27 May Per-Anders Pettersson’s ‘Rainbow Transit’ Documents SA’s Transition Since 1994
Per-Anders Pettersson arrived in South Africa in the spring of 1994 to photograph a country taking hold of its democracy. Nelson Mandela was freely elected into presidency and from the ashes of a repressive, segregated and racist state the multi-racial ‘Rainbow Nation’ miraculously emerged. So began Per-Anders’ love affair with South Africa and he spent the next two decades travelling across the country to uncover the complex realities of daily life for a nation in transition.
An excerpt from Per-Anders’ artist statement reads: “For South Africa, democracy was a hard won freedom that brought both rewards and new struggles: a soaring violent crime rate, disease, poverty and massive unemployment. Yet, South Africa’s policies reaped astonishing wealth for a new black elite, and saw the rapid emergence of a black middle class. The energy with which these so-called ‘black diamonds’ embraced capitalism was one of the most striking features of the transition. Their success also fostered a frenzied aspirational spirit amongst the poorer urban classes. However, during the second decade greed and disillusion began to smother this hope and aspiration.” Through his lens Per-Anders has sought to portray the heady sense he felt of “a latter-day gold rush, the energy and the optimism often forgotten”. The body of work was published as a book titled Rainbow Transit in 2013, a year before South Africa celebrated 20 years of democracy.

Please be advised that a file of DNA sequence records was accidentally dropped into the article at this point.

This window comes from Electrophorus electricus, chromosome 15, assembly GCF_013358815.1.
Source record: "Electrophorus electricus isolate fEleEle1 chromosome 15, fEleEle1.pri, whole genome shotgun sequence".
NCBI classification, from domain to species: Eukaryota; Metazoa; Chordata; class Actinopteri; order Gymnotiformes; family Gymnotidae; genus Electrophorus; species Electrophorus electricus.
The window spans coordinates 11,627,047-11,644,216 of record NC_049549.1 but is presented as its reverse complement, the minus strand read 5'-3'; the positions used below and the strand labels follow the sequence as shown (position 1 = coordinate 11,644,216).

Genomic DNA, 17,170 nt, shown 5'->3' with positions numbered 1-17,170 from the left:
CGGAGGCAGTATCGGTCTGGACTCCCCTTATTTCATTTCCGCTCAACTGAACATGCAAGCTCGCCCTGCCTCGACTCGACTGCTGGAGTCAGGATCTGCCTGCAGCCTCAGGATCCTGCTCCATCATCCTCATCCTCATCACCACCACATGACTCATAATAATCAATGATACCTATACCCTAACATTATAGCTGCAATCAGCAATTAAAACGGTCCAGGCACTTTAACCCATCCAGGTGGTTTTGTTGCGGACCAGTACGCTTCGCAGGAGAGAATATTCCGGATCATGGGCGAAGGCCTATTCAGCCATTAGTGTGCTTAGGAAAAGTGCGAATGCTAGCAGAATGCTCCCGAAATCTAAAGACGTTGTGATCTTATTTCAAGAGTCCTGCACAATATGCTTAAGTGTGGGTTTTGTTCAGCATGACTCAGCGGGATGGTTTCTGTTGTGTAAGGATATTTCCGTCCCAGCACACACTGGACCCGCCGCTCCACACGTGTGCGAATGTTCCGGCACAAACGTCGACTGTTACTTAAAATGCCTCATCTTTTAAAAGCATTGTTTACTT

An exhibition of 25 photographs from Per-Ander’s Rainbow Transit opens at the Watershed’s Good Night Market this evening. Copies of the book are available for purchase at the show or through Exclusive Books stores and MOCCAA at the V&A Waterfront.